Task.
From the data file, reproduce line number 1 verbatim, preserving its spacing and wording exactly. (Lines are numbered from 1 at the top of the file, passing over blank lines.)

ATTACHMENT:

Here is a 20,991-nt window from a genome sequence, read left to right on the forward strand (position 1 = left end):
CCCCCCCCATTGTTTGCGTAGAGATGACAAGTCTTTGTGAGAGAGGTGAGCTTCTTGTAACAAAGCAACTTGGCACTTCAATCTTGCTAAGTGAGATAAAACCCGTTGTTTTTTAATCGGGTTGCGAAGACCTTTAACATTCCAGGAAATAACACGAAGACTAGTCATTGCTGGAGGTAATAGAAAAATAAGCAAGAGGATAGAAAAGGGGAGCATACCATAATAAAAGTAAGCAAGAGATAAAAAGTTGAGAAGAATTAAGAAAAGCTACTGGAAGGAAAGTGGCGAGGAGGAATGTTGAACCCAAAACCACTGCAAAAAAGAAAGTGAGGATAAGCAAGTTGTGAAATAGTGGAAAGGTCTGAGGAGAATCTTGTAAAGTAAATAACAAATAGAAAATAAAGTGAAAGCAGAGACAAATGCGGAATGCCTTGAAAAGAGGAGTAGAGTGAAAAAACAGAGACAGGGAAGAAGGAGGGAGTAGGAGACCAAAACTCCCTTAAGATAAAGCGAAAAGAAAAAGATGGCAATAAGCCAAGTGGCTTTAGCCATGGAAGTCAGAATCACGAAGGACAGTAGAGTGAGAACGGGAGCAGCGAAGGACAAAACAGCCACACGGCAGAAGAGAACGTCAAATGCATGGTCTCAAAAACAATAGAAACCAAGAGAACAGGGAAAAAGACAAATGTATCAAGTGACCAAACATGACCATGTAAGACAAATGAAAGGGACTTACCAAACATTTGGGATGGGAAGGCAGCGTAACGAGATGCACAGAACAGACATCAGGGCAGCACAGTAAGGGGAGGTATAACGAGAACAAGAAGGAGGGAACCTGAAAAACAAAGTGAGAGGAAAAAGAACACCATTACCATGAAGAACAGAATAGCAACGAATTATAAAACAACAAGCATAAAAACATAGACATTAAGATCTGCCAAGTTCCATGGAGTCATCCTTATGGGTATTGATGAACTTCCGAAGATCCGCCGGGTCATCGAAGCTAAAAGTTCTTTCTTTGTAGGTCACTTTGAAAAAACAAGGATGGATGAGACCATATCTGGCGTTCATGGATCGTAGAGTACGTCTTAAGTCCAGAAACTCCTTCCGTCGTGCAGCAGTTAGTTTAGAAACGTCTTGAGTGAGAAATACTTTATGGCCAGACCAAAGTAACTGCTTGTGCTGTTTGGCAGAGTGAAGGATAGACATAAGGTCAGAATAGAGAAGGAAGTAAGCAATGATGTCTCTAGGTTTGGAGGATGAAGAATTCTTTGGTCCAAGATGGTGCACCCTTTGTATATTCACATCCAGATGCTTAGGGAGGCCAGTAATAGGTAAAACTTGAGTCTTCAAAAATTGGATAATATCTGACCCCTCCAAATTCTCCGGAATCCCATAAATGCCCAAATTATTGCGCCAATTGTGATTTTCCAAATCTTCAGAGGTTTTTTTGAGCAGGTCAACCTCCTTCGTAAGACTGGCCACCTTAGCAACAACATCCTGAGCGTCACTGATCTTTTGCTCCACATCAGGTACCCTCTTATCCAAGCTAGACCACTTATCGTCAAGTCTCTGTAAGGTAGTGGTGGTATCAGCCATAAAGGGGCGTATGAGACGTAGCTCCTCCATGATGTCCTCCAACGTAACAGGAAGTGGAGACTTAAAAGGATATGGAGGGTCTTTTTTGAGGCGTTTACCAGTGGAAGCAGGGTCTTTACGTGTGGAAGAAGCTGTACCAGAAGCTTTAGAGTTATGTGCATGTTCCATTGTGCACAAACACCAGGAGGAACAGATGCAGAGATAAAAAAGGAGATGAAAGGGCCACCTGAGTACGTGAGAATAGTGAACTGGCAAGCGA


Here is a 20,991-nt window from a genome sequence, read left to right on the forward strand (position 1 = left end):